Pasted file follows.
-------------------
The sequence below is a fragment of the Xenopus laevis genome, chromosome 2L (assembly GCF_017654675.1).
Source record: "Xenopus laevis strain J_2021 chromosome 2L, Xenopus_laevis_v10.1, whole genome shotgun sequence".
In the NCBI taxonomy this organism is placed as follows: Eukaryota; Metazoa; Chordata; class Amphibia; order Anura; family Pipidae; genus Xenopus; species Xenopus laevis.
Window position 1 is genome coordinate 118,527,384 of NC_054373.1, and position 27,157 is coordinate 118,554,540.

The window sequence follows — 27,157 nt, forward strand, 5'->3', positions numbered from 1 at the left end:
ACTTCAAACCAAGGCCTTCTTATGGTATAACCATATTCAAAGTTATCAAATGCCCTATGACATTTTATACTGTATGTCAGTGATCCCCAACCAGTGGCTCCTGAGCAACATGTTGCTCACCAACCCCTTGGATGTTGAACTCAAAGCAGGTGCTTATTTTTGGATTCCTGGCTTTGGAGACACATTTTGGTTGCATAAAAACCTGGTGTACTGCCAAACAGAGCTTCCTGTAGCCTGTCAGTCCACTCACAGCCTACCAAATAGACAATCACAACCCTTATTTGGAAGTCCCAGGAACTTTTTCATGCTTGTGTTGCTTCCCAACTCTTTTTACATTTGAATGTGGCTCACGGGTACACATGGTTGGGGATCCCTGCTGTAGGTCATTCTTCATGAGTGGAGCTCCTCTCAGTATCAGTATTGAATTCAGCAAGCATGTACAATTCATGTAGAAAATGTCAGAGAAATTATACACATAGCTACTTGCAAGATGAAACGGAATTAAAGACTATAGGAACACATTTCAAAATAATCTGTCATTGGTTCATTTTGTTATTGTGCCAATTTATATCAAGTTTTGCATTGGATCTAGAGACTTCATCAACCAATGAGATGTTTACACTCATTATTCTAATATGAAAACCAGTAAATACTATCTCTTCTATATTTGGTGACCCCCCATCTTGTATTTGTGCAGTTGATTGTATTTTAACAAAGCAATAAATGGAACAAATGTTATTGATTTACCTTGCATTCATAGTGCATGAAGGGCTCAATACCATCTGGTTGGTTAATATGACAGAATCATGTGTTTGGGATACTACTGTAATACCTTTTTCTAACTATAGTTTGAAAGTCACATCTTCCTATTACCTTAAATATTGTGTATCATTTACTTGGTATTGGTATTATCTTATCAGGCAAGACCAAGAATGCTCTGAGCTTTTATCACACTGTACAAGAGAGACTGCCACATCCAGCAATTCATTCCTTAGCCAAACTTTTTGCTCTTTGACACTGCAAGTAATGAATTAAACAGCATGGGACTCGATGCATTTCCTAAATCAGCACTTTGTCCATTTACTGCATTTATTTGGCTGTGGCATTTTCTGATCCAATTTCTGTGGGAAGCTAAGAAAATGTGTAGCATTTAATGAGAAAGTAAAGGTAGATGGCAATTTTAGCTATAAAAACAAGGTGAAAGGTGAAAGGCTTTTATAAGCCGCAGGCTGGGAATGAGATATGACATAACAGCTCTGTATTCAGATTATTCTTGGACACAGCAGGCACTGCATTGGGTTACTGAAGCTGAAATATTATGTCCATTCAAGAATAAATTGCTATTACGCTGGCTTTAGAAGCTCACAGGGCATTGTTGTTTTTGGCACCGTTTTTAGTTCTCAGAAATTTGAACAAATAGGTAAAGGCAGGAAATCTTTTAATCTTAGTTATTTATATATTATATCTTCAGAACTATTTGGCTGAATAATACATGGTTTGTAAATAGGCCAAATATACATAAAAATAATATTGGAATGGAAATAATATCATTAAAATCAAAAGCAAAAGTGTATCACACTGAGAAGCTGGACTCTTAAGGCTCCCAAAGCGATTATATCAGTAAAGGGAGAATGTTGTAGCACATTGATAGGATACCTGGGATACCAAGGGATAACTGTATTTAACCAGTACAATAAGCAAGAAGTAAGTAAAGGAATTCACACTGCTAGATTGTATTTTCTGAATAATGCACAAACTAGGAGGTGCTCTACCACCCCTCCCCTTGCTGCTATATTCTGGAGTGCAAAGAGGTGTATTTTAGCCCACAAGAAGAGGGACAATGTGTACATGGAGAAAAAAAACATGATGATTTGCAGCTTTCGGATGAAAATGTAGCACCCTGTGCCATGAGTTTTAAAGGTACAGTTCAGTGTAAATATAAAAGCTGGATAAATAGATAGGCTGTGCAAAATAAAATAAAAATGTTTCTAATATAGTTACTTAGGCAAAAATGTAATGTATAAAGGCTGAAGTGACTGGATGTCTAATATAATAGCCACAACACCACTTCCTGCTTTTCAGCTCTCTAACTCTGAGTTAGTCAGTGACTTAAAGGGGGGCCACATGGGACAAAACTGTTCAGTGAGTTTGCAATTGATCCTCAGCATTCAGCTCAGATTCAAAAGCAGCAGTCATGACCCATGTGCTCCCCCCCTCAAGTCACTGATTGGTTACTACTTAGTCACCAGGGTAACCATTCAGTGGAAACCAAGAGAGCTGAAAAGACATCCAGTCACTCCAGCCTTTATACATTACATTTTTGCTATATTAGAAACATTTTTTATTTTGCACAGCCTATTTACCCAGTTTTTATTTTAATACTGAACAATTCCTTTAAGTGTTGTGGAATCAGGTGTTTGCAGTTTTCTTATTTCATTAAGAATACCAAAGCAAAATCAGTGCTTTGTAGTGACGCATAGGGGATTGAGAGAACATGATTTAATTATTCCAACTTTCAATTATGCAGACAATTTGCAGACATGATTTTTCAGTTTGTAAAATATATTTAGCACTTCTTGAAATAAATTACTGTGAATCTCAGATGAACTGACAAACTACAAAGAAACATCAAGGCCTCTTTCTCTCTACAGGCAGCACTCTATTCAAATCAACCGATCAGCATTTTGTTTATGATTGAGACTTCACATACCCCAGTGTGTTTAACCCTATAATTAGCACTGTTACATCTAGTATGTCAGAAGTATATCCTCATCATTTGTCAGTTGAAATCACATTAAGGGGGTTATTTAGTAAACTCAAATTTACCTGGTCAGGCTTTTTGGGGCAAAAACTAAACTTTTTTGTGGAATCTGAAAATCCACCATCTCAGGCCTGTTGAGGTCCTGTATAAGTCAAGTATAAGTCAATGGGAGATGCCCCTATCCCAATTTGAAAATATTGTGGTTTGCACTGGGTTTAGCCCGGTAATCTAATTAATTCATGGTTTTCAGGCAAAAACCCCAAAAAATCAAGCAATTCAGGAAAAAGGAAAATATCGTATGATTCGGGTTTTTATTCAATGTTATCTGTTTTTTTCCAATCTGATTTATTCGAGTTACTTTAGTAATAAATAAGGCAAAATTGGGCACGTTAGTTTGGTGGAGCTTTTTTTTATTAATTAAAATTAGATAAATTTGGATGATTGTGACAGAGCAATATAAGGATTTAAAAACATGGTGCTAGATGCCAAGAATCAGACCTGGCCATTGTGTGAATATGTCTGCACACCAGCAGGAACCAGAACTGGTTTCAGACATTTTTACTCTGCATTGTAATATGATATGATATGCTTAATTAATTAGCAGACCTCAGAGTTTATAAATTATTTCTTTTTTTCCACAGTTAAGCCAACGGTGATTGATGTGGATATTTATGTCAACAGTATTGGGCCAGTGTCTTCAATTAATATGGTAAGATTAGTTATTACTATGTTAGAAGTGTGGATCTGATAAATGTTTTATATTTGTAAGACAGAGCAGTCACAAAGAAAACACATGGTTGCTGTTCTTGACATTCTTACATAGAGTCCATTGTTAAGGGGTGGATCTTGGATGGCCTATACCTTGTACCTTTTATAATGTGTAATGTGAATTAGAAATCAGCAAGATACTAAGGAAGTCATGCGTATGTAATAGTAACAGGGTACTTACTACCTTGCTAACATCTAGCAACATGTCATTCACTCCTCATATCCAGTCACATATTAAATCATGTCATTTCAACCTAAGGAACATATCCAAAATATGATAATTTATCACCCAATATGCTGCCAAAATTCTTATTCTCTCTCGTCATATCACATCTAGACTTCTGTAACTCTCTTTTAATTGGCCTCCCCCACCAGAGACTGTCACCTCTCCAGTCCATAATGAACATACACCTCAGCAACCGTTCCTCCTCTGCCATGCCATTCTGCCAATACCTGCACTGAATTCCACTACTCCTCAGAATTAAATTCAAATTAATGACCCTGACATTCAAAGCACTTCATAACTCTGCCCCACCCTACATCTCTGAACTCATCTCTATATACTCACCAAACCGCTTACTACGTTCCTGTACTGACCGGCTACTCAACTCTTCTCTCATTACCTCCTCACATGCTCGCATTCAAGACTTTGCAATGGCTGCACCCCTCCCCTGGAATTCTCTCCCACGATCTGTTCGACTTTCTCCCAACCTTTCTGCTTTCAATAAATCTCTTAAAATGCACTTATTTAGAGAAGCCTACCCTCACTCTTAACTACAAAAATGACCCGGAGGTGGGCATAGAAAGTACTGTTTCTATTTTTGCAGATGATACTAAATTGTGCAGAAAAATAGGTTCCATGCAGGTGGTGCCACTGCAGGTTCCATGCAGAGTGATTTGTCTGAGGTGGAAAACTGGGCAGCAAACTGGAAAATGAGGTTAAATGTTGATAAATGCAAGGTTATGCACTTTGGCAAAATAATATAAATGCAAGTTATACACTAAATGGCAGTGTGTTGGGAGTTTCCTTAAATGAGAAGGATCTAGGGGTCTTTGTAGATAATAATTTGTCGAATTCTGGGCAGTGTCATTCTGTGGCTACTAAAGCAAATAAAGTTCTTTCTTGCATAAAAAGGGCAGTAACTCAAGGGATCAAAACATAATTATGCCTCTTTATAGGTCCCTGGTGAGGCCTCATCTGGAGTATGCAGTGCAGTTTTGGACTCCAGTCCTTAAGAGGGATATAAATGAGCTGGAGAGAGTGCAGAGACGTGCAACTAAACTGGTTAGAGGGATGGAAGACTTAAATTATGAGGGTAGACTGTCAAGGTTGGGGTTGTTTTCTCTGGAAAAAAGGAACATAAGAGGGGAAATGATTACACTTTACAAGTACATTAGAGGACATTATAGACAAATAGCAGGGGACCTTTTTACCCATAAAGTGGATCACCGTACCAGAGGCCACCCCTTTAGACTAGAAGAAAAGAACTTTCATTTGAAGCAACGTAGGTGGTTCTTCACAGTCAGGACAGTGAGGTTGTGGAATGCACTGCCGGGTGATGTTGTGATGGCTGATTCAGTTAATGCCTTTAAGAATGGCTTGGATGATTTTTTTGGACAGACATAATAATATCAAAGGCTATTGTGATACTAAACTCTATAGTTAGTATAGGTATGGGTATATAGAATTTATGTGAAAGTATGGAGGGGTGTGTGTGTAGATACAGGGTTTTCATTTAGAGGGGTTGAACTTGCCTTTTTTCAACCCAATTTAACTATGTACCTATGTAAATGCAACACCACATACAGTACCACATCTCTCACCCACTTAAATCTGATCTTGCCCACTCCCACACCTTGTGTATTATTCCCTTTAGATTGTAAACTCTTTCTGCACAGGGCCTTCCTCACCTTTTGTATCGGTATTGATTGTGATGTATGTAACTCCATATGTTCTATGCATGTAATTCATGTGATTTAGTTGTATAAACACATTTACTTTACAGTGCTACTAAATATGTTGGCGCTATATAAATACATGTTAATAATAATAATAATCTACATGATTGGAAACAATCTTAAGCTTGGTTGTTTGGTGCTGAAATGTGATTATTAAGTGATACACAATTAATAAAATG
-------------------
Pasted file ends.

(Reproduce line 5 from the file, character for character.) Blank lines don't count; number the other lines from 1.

The window sequence follows — 27,157 nt, forward strand, 5'->3', positions numbered from 1 at the left end: